Question: Describe your kitchen.
Mark Bittman: I moved this year and I moved from a kitchen
that was six by seven to a kitchen that was about eight by eight. So its an eight by eight? Maybe it's seven by seven; it's
50-something square feet. It has
counters on two sides. It has a
refrigerator on a third side. It
has drawers on a fourth side and it has two doors. It has a sink and a dishwasher and a stove and it has maybe
six feet of counter space and nothing is fancy but it's, for me, nearly
perfect. I mean I wish I could fit
more – like I wish I could fit a table in it and I wish I could fit more people
in it to hang out with while I was cooking but it's pretty great. It's really nice but there's nothing
unusual or remarkable about it.
Question: What inspires you to create a new recipe?
Mark Bittman: The way that recipes happen for me is shopping. It all starts with shopping. So I will go -- I got to Chinatown a lot. I go to decent supermarkets. I go to green markets, and I try to buy everything that looks good that I think I can cook in the next X days. I mean am I cooking at home for the next four days? Because to be home for four days in a row is a lot.
I'll buy four days of food but I'll buy a lot and then I will go home and I will cook what I bought and almost always, a.) because I have like no patience with cooking from recipes, b.) because I'm not that methodical, c.) because I have a bad memory and always think I'm making things up. I can't even duplicate my own recipes. What happens is there's this house full of food and I start cooking and usually interesting things happen. I don’t – brilliant things don’t happen, but interesting things happen, interestingly enough to write about evidently, since people read this stuff.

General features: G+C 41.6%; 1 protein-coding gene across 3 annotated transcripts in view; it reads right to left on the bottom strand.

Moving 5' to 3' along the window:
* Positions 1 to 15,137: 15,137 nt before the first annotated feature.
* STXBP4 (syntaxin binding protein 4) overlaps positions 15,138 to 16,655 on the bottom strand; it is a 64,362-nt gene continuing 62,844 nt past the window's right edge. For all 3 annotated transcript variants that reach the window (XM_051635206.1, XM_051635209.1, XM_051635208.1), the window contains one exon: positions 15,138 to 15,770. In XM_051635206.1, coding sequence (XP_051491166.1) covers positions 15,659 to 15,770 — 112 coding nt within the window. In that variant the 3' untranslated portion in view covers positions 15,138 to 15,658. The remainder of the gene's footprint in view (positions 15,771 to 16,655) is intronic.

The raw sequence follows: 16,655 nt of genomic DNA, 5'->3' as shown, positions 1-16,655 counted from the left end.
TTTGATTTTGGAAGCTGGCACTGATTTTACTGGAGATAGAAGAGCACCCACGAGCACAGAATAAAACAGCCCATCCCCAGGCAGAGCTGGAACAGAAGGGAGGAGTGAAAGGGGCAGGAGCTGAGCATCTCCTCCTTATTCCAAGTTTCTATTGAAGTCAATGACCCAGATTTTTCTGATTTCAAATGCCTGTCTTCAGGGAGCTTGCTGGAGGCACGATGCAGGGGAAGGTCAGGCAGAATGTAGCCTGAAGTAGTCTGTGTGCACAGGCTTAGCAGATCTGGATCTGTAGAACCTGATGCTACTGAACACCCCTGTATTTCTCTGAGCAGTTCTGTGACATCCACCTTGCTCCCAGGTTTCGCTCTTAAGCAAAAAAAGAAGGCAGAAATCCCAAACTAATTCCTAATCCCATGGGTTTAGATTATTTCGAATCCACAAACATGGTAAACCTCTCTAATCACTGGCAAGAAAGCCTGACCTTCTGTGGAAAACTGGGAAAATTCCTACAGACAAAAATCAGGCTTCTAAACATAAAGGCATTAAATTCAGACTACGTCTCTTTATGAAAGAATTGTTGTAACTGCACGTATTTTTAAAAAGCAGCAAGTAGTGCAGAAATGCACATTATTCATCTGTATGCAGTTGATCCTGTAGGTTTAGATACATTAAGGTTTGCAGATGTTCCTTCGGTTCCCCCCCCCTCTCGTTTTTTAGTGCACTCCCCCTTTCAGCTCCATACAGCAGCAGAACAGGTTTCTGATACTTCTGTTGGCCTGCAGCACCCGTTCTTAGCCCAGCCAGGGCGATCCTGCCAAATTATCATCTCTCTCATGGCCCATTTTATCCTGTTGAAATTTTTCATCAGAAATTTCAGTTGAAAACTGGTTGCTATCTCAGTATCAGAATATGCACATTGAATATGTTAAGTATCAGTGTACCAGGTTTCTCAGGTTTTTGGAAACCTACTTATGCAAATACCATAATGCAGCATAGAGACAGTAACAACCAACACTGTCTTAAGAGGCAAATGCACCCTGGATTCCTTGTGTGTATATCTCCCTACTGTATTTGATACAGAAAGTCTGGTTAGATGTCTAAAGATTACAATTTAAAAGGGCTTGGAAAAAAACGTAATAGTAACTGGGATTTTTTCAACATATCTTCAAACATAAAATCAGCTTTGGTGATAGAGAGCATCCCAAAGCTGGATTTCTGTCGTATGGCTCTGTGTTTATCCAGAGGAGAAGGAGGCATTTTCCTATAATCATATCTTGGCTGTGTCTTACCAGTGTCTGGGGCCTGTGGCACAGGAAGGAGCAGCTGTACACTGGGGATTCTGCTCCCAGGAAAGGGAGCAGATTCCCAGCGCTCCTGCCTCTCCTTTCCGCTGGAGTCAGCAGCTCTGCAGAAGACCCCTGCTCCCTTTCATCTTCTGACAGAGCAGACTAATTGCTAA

Question: You often suggest substituting one ingredient for another. Doesn't that change the recipe?
Mark Bittman: Well, I don’t really care. If you substitute one -- if you were making pasta with broccoli and you don’t have broccoli, you want to make pasta with cauliflower, everything about that is the same: the cooking time, the technique, just about everything about it is the same, assuming you know how to trim broccoli and trim cauliflower. Is it a different recipe? You might say it's a different recipe, but almost everything about it is the same and so what if it's a different recipe, it's still good. I mean, I like to say you can vary things as much as you want to, but you have to remember that you can't make a roast chicken without chicken.
If people cooked 50 percent of their meals, as opposed to what's probably 20 percent of their meals, it would have a huge impact on both their health and on the environment, and it would be almost entirely...